The Sea and Moral Relativism in Euripides'

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The Sea and Moral Relativism in Euripides' Andromache

Because of the lack of obvious unifying devices in the plot of Euripides' Andromache, scholars have tended to at broader features such as language, rhetoric, and the role of the gods. The role of Thetis and her temple is one such feature (Allan 2000). Setting the play at the temple of Thetis leads to a broader emphasis on the sea and maritime language (Lee 1973); this can be connected with the chorus and all of the major characters. The sea becomes a liminal feature which encompasses the qualities of the natural world but also acts as a foil to the conflicted oikos inhabited by Hermione and Andromache. As such it draws the conflict from the household to the temple and the broader world (cf. Rehm 2002). Ultimately, however, the poet also juxtaposes this language with the terminology and argumentation of fifth-century philosophical discourse.

For Andromache maritime language presents a paradox: she must try to save herself by huddling "at the monument to the Sea-nymph's marriage" (46), but "the thousand ships" (161 χιλιόναυς) destroyed both Troy and Hector, and the son of Thetis of the sea (ἁλίας Θέτιδος) dragged Hector's body behind his chariot. Andromache was led to slavery ἐπὶ θῖνα θαλάσσας (110). Even the smallest droplet is tinged with Andromache's misfortune, as she "melts in tears like a spring gushing on a crag" (117 τάκομαι ὡς πετρίνα πιδακόεσσα λιβάς).
Hermione echoes Andromache's language of the shrine of the Sea-nymph (161), but uses it to preface her insults to her rival's character. These invectives appropriate philosophical terms and, in particular, the nomos-physis debate. Hermione describes Andromache's language as arrogance (164 φρονημάτων) and her behavior as the height of ignorance (170 ἐς τοῦτο ἀμαθίας). By serving as one of "two wives," Andromache is compared to πᾶν τὸ βάρβαρον γένος, who commit incest and murder and who have no νόμος (173-176; see Lee 1975 and Kovacs 1980; cf. Conacher 1998).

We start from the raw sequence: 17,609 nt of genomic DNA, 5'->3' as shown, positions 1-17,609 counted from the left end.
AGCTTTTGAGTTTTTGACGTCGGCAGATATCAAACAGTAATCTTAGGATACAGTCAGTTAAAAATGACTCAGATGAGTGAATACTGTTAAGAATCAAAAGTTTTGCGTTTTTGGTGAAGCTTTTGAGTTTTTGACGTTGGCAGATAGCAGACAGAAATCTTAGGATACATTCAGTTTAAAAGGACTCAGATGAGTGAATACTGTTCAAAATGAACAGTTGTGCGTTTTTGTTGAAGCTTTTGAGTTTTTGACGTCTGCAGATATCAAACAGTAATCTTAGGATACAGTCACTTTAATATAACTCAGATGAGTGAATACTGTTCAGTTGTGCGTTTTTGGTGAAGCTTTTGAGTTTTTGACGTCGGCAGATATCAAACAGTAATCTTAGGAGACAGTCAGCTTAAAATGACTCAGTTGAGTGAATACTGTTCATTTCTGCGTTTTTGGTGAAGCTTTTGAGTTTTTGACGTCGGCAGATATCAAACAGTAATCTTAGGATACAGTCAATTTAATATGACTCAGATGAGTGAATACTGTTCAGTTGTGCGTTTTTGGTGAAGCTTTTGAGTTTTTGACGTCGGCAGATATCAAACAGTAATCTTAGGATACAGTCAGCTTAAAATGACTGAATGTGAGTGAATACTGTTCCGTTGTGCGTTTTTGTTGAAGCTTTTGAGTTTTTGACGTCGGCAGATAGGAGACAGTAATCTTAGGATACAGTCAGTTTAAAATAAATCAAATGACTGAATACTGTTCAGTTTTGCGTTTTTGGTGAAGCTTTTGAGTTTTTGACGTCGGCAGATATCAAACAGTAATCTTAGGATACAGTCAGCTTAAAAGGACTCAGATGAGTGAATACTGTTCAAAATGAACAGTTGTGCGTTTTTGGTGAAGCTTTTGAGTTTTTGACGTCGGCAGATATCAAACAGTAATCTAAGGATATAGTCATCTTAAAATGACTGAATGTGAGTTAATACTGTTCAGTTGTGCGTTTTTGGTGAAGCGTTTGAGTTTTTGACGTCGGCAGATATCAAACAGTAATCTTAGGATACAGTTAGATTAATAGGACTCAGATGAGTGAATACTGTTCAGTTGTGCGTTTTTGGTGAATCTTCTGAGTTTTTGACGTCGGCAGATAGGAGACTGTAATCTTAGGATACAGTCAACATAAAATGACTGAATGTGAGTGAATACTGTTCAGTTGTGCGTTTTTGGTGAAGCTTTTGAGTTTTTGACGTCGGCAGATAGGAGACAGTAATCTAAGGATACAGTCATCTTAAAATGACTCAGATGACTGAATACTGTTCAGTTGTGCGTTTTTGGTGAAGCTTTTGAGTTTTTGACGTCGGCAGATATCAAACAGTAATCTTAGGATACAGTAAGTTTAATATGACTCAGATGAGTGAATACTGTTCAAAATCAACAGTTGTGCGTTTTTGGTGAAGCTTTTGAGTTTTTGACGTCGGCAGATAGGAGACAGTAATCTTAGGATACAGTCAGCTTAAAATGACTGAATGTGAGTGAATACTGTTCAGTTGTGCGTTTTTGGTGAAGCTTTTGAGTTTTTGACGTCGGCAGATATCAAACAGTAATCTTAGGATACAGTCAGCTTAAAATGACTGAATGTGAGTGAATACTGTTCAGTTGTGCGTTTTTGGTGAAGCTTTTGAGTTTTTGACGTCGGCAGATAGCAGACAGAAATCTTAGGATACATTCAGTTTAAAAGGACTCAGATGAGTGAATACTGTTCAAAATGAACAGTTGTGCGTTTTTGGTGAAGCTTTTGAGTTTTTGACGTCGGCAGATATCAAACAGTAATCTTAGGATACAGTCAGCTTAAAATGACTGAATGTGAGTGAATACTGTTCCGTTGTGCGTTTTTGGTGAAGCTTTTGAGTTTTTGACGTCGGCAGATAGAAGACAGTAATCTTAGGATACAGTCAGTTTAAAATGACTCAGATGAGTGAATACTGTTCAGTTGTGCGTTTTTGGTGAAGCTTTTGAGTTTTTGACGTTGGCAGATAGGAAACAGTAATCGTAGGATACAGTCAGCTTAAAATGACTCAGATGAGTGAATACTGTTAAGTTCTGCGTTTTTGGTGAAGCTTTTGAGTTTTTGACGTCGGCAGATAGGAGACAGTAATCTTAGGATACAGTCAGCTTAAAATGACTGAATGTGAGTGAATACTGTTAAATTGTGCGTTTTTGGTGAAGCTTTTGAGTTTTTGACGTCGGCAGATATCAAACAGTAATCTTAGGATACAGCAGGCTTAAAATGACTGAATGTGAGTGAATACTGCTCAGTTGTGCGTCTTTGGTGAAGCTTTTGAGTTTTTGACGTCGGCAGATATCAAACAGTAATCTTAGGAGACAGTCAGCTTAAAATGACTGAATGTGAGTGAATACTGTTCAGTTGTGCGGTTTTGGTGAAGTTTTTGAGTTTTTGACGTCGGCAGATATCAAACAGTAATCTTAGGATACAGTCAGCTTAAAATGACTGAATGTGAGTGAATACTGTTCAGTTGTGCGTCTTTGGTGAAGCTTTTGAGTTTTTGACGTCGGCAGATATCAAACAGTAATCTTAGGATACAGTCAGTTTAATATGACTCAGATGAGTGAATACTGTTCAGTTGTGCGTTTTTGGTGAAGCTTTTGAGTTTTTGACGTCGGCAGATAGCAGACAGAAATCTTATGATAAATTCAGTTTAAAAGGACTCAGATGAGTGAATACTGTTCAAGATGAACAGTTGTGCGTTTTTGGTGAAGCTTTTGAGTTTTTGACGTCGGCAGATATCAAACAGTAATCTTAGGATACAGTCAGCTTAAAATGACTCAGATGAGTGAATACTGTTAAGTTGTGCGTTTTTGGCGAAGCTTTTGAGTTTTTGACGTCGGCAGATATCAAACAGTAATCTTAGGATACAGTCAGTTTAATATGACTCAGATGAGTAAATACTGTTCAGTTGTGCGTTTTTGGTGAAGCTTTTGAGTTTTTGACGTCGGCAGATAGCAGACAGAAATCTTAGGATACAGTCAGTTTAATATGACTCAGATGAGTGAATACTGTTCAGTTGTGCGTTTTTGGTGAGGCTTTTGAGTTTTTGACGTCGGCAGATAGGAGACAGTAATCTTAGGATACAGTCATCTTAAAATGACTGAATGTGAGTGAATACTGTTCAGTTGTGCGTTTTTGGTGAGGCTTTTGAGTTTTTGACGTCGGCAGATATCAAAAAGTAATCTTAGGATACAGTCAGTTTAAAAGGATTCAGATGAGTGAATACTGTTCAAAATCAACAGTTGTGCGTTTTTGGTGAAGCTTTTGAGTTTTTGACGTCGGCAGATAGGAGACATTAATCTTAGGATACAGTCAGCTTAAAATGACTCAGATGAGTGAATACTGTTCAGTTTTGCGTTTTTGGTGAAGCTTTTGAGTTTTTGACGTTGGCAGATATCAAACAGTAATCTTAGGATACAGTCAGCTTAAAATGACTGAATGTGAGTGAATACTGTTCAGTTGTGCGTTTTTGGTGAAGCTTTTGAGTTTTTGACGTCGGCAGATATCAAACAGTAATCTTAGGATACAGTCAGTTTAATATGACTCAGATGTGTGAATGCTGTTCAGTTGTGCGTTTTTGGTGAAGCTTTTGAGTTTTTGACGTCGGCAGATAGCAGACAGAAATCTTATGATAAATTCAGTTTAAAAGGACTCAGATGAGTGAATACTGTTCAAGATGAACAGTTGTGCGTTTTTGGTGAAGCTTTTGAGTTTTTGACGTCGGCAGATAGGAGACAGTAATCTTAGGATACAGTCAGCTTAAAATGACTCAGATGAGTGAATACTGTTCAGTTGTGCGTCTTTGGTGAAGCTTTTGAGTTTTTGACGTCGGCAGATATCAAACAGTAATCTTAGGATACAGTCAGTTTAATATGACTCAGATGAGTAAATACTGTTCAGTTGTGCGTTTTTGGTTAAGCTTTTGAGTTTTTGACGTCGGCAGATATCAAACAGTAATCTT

Menelaus uses similar arguments against Andromache, telling her to "learn" (μάθῃς) not to show hubris against the free (433-4). Andromache's response, "Did you get your wisdom (σοφά) on the banks of the Eurota?" (437), receives its own echo in Menelaus's later "solution" to his accusation that Peleus is not σοφός (645) or showing sense (646 φρονεῖν) in his regard for "a foreign woman" (649): he should drive her beyond the Nile or Phasis (650-1) (Boulter 1966).
The chorus, meanwhile, makes even closer associations between maritime language and broader intellectual ideas. They describe the stasis resulting from double kingship (473 δίπτυχοι τυραννίδες) through the metaphor of a ship with two competing helmsmen (479-485), and they tell Andromache to leave the Sea-nymph's temple (129, 135) and to know (136 γνῶθι) that she is a slave among foreigners.
In Greek philosophy, however, water is not only associated with intellectual dialogue on the basis of contiguity or characterization, but is important as an element in its own right. Although Euripides does not make this connection per se, Hermione, wishing to commit suicide after the discovery of her plot against Andromache, alludes to methods —fire, jumping into the sea or a forest, or being blown to the winds, in addition to the sword and noose— that encompass the four major elements posited by Empedocles, who himself leapt into a volcano. (See Dillon 2004 re Euripides and Empedocles elsewhere.) Finally, water provides both Thetis's own origin and a home for both her and Peleus at the end of the play. In fact, Peleus is the only human character who consistently uses water imagery in a positive sense. He, too, is a veteran of a naval expedition, in this case with the Argonauts. Not surprisingly, Peleus' core personality is not disrupted by the Trojan war, and his finest use of contemporary language, in a passage condemning the bad custom (κακῶς νομίζεται) among the Greeks to reward the general and not the whole army (693-698), is consistent with Athenian democratic sentiments.
Allan, William. The Andromache and Euripidean Tragedy. Oxford: Oxford University Press, 2000.
Barlow, Shirley A. The Imagery of Euripides: A study in the dramatic use of pictorial

language. London: Methuen & Co., 1971.
Boulter, Patricia N. "'Sophia' and 'Sophrosyne' in Euripides' Andromache." The Phoenix 20.1 (1966) pp. 51-58.
Conacher, Desmond. Euripides and the Sophists. London: Duckworth, 1998.
Diggle, James. Euripides, Fabulae. Vol I. Oxford: Oxford University Press, 1983.
Dillon, John. "Euripides and the Philosophy of His Time." Classics Ireland 11 (2004).

18 Sept. 2010.

Lee, K.H. "Euripides' Andromache: Observations on Form and Meaning." Antichthon 9 (1975) pp. 4-16.

Kovacs, Paul David. The Andromache of Euripides: An Interpretation. Chico, CA: Scholars Press, 1980.

----------. Euripides' Andromache. 18 Sept. 2010.
Rehm, Rush. The Play of Space: Spatial Transformation in Greek Tragedy. Princeton: Princeton University Press, 2002.
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